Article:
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The pageant of boorishness and slobbery known as Men Behaving Badly launched itself upon an unsuspecting United Kingdom in 1992. Gary (Martin Clunes), the disgruntled manager of a security alarm company, struggles to break up with his long-suffering girlfriend Dorothy (Caroline Quentin) while competing with his aimless flatmate Dermot (Harry Enfield) for the attentions of their fetching new upstairs neighbor Deborah (Leslie Ash). The plots are built on contrivances like a chess match over opera tickets or an attempt at seduction via a synthesized flamenco guitar, but the humor always springs from the petty, careless, and generally inane behavior of Dermot and Gary. Gary persuades Dorothy to accept an open relationship, then becomes consumed with jealousy when she sees another man; Dermot tries to persuade Deborah to relieve their basic needs while her boyfriend is in Singapore. It could be tiresome squalor--and according to reviews, the American remake of the show (featuring Rob Schneider and Ron Eldard) was just that--but Clunes and Enfield invest this pair of clods with enough humanity to make their mishaps both excruciating and funny.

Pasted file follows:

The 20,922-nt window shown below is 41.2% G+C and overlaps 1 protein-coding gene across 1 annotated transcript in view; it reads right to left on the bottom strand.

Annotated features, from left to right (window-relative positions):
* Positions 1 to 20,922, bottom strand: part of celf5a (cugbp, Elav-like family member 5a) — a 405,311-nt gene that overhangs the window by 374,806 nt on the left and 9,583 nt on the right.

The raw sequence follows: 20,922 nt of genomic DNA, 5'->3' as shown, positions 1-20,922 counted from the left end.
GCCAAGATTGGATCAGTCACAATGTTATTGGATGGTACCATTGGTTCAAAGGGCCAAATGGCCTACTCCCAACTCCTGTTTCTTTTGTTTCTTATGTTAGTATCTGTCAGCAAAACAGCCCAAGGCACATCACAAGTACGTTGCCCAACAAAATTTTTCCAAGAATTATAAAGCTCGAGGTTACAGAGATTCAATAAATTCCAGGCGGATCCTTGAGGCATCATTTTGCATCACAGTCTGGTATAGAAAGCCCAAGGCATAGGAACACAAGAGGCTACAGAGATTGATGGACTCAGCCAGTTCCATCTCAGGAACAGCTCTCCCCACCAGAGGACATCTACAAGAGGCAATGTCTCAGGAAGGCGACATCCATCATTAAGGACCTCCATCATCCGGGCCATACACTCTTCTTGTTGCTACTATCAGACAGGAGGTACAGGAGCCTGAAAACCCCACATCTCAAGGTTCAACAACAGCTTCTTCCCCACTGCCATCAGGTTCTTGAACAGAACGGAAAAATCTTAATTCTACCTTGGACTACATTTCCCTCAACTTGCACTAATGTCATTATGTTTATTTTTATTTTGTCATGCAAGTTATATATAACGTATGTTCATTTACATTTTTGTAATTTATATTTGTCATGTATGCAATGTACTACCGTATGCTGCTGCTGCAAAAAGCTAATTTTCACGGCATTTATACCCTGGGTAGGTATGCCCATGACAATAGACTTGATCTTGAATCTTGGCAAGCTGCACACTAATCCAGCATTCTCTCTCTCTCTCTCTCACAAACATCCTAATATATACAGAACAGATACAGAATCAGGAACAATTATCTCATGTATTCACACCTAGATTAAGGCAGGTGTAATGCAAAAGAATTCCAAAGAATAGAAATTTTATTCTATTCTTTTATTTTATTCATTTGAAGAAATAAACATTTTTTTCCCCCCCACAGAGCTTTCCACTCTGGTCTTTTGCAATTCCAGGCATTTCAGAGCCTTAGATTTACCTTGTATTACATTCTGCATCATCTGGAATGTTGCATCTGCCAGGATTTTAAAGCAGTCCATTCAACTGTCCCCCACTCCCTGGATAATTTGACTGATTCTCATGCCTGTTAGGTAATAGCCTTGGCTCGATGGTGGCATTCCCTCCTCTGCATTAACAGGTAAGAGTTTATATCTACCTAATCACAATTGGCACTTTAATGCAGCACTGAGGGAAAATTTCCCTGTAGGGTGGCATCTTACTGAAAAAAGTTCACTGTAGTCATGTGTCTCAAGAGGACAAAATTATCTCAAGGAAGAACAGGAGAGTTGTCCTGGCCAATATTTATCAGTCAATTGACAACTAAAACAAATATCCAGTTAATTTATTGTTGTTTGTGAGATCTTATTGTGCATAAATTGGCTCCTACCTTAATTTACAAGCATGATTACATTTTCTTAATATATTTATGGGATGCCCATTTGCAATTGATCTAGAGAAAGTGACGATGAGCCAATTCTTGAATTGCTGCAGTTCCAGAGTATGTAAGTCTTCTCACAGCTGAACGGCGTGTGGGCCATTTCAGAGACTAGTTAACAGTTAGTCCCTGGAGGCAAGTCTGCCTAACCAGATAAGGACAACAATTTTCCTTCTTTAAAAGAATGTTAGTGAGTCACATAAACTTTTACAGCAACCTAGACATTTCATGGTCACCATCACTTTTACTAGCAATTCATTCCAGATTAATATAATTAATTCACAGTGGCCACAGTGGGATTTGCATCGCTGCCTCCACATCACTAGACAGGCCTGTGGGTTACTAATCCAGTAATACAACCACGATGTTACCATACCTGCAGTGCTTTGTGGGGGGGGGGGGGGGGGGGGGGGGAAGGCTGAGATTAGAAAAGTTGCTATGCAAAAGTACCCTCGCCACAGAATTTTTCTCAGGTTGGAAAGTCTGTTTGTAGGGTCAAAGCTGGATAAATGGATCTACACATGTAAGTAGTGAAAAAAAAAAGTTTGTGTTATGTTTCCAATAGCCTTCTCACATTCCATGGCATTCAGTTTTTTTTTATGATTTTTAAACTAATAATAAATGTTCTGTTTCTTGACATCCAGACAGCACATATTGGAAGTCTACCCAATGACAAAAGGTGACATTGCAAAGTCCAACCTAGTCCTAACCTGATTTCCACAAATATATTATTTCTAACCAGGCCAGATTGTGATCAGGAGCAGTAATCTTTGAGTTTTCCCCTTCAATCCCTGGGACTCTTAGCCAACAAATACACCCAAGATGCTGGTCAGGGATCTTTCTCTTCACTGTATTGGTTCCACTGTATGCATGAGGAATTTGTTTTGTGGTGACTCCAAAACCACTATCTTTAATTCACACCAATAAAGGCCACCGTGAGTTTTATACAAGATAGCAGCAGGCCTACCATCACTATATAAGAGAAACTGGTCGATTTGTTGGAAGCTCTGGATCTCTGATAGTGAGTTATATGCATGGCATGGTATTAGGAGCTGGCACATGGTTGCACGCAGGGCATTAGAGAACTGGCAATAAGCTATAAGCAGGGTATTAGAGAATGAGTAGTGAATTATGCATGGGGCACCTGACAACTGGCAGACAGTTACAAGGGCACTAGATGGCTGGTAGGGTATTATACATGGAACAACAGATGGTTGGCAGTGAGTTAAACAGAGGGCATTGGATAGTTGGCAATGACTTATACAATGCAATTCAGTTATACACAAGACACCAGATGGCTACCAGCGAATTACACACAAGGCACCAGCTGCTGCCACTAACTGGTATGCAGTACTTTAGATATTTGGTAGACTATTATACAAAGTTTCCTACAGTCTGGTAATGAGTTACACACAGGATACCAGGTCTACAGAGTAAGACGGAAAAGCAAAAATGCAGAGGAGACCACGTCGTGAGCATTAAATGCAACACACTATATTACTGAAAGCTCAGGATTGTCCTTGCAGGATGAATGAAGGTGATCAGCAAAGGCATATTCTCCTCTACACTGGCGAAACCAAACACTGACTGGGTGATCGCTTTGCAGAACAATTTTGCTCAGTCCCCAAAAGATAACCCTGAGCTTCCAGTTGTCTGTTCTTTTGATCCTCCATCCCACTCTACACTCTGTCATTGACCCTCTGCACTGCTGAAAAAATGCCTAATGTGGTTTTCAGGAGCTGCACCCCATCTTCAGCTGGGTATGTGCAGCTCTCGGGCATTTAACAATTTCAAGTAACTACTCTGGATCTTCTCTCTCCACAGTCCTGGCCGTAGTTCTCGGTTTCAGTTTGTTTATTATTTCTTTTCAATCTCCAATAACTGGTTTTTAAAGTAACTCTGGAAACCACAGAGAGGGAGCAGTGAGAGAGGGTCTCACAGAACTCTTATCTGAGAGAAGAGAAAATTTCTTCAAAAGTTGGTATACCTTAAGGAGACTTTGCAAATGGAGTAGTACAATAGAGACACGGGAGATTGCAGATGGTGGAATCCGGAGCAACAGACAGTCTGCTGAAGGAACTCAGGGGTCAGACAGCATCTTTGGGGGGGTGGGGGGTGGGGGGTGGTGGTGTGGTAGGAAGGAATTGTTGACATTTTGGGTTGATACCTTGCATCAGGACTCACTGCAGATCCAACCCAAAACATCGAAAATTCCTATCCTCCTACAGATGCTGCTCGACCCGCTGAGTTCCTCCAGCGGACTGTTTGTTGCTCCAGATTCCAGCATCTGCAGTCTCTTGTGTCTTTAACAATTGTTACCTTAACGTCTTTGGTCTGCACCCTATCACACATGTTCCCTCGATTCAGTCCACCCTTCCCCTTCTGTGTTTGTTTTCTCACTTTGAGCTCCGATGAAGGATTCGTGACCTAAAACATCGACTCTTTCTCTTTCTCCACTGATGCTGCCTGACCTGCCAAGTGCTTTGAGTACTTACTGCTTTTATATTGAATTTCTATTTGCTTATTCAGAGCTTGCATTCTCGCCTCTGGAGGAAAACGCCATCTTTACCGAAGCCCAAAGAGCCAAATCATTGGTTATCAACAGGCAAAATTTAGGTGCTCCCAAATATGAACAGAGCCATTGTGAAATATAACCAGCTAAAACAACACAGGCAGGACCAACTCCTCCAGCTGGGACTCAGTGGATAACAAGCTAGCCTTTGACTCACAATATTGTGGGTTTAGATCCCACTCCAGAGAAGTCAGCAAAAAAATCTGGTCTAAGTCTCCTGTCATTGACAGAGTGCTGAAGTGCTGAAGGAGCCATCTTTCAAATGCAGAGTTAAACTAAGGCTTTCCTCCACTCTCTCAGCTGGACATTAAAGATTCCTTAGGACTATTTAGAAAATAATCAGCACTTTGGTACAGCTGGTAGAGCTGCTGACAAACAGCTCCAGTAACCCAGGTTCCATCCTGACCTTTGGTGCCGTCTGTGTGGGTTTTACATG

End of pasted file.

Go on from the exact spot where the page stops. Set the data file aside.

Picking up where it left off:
The second series brought a change in personnel, but the comedy remained the same: Two men at the mercy of their own worst impulses. Gary and his new roommate Tony ('70s flashback Neil Morrissey) both lust after their blonde upstairs neighbor Deborah, often humiliating Gary's "sort of" girlfriend Dorothy along the way. Deborah initially took a fancy to Tony, but a clumsy make-out session and some poorly timed comments turned her interest sour. Gary tries to steal a collectible record of Dorothy's, insults his secretary until she quits, makes a drunken pass at Deborah when they're trapped in an elevator, and generally acts surly, sneaky, and shiftless--all to good comic effect, thanks to Clunes's surprisingly subtle performance. Tony doesn't quite achieve three dimensions in the second series, but Gary's boorishness, though laughable and embarrassing, somehow maintains its humanity. By avoiding outright absurdity (while creeping awfully close to it), Men Behaving Badly keeps its audience emotionally engaged as well as entertained. --Bret Fetzer
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